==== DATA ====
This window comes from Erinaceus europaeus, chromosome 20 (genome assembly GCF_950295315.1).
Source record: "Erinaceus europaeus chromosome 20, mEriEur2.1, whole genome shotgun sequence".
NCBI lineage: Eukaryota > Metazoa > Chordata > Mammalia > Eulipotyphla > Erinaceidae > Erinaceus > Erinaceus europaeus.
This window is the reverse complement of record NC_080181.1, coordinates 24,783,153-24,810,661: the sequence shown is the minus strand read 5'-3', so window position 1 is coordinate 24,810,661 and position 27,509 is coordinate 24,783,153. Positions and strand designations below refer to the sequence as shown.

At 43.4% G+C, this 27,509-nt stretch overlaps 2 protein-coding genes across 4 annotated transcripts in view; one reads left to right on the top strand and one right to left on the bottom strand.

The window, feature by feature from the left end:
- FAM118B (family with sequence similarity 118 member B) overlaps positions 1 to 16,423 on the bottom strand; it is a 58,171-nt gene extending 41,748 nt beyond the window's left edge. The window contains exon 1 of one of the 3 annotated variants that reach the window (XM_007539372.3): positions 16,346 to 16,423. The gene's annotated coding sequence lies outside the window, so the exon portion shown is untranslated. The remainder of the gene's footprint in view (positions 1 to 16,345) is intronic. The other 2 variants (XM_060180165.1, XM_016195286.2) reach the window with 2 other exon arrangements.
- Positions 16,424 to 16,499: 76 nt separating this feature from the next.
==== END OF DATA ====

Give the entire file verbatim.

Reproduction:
This window comes from Erinaceus europaeus, chromosome 20 (genome assembly GCF_950295315.1).
Source record: "Erinaceus europaeus chromosome 20, mEriEur2.1, whole genome shotgun sequence".
NCBI lineage: Eukaryota > Metazoa > Chordata > Mammalia > Eulipotyphla > Erinaceidae > Erinaceus > Erinaceus europaeus.
This window is the reverse complement of record NC_080181.1, coordinates 24,783,153-24,810,661: the sequence shown is the minus strand read 5'-3', so window position 1 is coordinate 24,810,661 and position 27,509 is coordinate 24,783,153. Positions and strand designations below refer to the sequence as shown.

At 43.4% G+C, this 27,509-nt stretch overlaps 2 protein-coding genes across 4 annotated transcripts in view; one reads left to right on the top strand and one right to left on the bottom strand.

The window, feature by feature from the left end:
- FAM118B (family with sequence similarity 118 member B) overlaps positions 1 to 16,423 on the bottom strand; it is a 58,171-nt gene extending 41,748 nt beyond the window's left edge. The window contains exon 1 of one of the 3 annotated variants that reach the window (XM_007539372.3): positions 16,346 to 16,423. The gene's annotated coding sequence lies outside the window, so the exon portion shown is untranslated. The remainder of the gene's footprint in view (positions 1 to 16,345) is intronic. The other 2 variants (XM_060180165.1, XM_016195286.2) reach the window with 2 other exon arrangements.
- Positions 16,424 to 16,499: 76 nt separating this feature from the next.